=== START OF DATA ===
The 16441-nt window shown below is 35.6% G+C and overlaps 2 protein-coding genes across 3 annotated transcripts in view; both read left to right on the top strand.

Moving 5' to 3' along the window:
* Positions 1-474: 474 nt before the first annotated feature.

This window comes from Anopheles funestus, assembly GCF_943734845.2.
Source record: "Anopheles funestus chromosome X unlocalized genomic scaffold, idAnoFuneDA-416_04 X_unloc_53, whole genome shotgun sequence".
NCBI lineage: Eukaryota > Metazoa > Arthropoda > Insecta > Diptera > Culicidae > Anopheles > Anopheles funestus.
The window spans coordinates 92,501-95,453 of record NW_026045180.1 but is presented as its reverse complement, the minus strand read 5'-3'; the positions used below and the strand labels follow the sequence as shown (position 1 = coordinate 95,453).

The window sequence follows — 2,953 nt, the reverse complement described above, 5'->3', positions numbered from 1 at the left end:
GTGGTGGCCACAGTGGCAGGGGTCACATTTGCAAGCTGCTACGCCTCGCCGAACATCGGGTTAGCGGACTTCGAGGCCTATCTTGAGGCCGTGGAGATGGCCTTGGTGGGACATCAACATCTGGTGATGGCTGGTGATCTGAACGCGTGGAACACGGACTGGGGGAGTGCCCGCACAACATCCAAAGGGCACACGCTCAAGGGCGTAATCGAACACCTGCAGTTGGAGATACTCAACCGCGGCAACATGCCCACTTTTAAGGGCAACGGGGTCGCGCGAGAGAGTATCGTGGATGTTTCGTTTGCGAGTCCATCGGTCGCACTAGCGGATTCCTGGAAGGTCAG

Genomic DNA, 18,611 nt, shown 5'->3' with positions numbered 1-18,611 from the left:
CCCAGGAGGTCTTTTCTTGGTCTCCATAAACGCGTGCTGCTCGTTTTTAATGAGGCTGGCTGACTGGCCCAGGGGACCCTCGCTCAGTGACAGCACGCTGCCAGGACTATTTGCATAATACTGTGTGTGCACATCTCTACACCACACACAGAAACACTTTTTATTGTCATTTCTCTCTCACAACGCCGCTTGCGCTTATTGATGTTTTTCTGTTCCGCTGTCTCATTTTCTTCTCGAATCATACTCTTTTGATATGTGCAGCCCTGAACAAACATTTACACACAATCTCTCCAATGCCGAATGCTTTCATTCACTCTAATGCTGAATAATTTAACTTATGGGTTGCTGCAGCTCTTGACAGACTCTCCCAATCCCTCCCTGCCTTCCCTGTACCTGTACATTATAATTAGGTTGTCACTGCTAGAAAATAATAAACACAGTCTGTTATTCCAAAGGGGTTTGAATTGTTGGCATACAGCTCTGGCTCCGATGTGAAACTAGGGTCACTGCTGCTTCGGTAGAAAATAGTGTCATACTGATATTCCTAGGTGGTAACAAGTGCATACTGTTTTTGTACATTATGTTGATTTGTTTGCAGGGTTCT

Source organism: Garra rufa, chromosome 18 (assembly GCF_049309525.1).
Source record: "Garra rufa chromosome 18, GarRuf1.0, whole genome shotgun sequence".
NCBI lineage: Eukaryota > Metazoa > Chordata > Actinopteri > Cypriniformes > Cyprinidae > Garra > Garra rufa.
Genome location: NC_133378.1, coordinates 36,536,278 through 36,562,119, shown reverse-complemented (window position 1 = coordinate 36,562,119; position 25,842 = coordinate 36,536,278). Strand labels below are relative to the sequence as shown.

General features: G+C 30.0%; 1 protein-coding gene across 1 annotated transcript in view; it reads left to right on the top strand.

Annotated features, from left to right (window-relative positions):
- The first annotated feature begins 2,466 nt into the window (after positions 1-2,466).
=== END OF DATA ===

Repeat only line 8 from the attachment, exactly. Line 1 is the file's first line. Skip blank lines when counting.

The window sequence follows — 2,953 nt, the reverse complement described above, 5'->3', positions numbered from 1 at the left end: